Editors of the CRIMSON:
The writer of the account of the Brown-Harvard game, in today's issue of the CRIMSON, "crows like a well-bred cock" over the fact that the score of the game silences "those Brown men who have so consistently contended that Harvard was doing wrong in keeping the best Crimson players out of the game." It is quite conceivable that the score does not give an accurate idea of the relative merit of the two teams, but that is a futile argument. One admits with good grace that the quietus was put on effectively. It is, however, unfortunate that from statements like that quoted above, and from the paid-by the column wisdom of "Bill" and the rest, in the local press, the idea should become current that there is an organized and bitter "kick" at Brown over the Harvard line-up, or that Brown men are generally demanding: "Caesar, was it a dirty trick, or was it not?"
Actually, a good deal of the protest that is made, is to be credited to Providence people who want to see the Harvard stars in action, and who do not realize that the term "substitute" does not mean here what it does elsewhere. Certainly one who has followed the game here could not propose seriously that the Harvard line-up was "scrub" or "second string" in any sense other than that more than eleven first class men cannot play at once.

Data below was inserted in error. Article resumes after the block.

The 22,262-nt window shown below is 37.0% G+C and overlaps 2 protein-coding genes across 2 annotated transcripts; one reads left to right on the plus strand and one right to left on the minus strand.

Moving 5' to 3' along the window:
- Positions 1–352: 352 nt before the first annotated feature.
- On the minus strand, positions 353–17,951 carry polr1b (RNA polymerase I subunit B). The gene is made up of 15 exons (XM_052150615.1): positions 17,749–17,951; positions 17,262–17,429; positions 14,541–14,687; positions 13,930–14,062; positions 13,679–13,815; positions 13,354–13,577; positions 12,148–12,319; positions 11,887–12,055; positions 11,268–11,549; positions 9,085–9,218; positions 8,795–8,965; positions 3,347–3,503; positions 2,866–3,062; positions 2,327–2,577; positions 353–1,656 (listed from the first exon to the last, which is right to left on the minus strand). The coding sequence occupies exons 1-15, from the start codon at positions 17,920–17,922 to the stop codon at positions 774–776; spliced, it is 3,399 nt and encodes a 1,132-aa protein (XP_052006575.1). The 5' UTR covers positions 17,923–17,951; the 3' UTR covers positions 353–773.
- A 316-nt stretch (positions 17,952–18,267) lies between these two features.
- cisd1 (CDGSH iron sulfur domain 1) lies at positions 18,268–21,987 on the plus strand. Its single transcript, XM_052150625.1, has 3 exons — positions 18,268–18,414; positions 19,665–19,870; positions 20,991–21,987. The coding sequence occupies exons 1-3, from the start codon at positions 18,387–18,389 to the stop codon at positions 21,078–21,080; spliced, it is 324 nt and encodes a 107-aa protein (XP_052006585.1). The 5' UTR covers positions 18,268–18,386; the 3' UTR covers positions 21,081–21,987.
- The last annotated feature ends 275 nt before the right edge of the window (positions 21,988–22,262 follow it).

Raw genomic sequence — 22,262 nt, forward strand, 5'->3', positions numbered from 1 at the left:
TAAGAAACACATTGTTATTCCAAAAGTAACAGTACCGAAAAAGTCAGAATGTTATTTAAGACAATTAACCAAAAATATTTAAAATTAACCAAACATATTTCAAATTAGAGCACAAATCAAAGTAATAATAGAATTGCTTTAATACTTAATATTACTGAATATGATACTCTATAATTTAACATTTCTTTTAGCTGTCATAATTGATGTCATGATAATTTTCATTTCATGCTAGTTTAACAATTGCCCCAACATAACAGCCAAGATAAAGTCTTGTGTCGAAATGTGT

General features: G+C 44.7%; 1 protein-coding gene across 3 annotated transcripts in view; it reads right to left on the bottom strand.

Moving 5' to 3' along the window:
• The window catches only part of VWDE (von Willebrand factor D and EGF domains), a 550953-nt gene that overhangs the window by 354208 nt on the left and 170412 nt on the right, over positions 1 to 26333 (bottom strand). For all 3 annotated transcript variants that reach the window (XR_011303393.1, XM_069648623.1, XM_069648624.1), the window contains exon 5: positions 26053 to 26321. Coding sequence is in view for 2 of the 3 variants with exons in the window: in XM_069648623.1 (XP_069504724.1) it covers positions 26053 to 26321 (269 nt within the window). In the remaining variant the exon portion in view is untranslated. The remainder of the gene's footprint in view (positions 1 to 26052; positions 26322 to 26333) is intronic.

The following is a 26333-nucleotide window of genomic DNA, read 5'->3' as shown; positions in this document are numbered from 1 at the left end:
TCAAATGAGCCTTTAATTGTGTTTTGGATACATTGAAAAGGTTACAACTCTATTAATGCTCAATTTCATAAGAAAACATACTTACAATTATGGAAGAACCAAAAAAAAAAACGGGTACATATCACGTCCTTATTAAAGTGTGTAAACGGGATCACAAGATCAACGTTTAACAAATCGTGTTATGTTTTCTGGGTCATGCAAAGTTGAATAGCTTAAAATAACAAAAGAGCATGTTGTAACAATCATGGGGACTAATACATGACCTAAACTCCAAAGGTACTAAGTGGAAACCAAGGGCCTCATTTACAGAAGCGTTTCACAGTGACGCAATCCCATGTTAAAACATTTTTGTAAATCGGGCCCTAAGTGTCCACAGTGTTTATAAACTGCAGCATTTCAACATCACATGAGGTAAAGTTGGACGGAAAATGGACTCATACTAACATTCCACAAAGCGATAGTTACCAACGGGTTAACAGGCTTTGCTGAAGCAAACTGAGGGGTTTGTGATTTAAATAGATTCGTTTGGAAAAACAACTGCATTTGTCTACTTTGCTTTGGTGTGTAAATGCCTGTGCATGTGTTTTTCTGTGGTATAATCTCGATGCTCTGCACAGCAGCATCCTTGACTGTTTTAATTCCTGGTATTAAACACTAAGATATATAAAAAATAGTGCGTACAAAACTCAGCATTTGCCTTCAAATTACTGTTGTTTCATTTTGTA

The argument, however, is to be regretted, and closed as soon as possible. The comment of the Brown Alumni Monthly, December, 1914, upon the game last season, is significant of the true Brown attitude:
"Harvard kept men enough, and of good enough quality, to prevent Brown scoring; and although Harvard in turn could not score, that is to it a matter of inferior moment to the winning of the Crimson's principal game, namely, the contest with Yale.
"Brown need not worry about any slights, real or fancied, in this regard. The best way to prevent the repetition of such an incident is to develop an eleven that will make it impracticable for Coach Haughton to have his best players absent from the field. These matters work themselves out in time. The question of appeasing the Boston spectators who stayed away from the game because of the announcement that so many of the Harvard stars would not play is another matter." HERBERT K. DENNIS 2G.
Nov. 15, 1915.